7. Without any guilt, I can let go of unhelpful comments made to me about him, or the relationship the two of us share.
I have fielded very few, and much kindness. But a wise woman coached me on how to handle unhelpful comments when they do come. Smile. Say thank you. Walk away. I don’t have to respond beyond that, or pass the insights on to my husband. I don’t need to shoulder others’ feelings and suggestions and myriad opinions on the matter. And no one should be telling me what my husband ought to do. If they don’t have the place or the courage to tell him themselves, their words may slip in one ear and out the other.
Smile. Say thank you. Walk away. Let it go.
8. Trust doesn’t have to be utter to count as trust.
I want to trust my husband. But trust doesn’t mean a blank slate, a you-may-do-whatever-you-want permission slip. It doesn’t even mean I think he will make good choices or be trustworthy. Trust just means opening my heart a little. Letting him love me in the ways I am able to receive. Drawing close sometimes. Being honest about the pieces that feel appropriate. Sharing coffee. Being a tiny bit vulnerable. Baby steps.
9. Boundaries (and a backup plan) are appropriate. As is full commitment.
Submission is required for Christian wives. Marriage till death, same. But I have choices.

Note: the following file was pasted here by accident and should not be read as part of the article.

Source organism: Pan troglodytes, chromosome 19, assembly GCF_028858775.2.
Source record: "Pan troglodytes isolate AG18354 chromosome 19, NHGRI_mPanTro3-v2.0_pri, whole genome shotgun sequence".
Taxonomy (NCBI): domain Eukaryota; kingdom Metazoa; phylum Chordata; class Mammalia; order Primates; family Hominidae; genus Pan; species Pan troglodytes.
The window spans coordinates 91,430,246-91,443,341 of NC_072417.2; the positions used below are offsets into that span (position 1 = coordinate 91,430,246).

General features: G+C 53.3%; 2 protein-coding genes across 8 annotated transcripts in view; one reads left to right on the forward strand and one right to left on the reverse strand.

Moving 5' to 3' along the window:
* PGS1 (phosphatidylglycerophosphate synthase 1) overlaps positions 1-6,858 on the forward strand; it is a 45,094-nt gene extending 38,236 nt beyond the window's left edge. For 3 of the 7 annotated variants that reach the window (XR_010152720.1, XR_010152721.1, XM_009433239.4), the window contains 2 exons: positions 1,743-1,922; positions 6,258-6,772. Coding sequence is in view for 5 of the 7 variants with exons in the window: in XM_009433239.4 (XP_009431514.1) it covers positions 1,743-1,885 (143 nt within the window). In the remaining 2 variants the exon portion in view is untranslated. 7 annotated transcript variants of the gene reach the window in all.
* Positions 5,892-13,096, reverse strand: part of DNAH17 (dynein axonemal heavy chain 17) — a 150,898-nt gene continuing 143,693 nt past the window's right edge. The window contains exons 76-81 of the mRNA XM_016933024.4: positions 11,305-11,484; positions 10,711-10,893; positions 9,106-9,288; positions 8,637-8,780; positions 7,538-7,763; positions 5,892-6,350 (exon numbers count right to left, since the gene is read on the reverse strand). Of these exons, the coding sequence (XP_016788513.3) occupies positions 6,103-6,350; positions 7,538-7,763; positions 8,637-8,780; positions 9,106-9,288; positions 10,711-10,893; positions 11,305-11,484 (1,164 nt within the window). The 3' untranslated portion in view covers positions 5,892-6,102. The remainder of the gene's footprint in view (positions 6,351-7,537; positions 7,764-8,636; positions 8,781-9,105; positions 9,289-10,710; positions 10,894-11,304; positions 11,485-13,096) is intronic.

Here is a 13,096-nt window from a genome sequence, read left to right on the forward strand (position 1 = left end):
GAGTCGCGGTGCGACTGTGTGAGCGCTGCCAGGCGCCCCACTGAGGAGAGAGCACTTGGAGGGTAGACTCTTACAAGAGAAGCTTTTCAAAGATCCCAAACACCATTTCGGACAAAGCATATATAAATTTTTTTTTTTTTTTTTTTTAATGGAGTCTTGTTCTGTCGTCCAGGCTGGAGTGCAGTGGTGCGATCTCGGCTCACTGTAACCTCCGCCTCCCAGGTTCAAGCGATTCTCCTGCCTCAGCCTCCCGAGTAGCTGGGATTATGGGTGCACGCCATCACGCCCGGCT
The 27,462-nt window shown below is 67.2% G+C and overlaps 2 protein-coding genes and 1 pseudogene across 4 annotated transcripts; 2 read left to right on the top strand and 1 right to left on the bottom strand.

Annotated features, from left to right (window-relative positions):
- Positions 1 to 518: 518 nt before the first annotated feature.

I want to say this carefully, because it can be abused either way. I’m deeply uncomfortable with a wife picking and choosing when she’ll honor her husband’s wishes and follow his lead – and still imagining herself submissive. Easy to do. Horrible to witness. If the issue on which we disagree is not spelled out in Scripture or the laws of my country, I honestly believe that after all the words are said, I need to work with him and not against.
At the same time, I reject the idea that no matter what a husband does, his wife should be present and compliant. In a scenario in which ethics are violated, it is more than appropriate to create emotional, spiritual, or physical space for protection and healing. It’s okay to communicate clearly about what I will and will not go along with. It’s okay to know what I would do if the worst happens.
10. Divine blessing does not depend on us getting everything correct. We are more than the sum of our sins.
If I want mercy for my mistakes and faults, I must show others the same grace. I must focus on the Father, whose heart is toward his children. When my husband and I are at our worst, He is looking on us and saying My beloved son. My precious daughter. We are His, and nothing can separate us from His love.
I need a long view, one that goes beyond this situation to our big picture holiness and joy. Lift my eyes. Praise. Believe what God says about my husband, and about me. Know He’s in charge even when it doesn’t feel like it.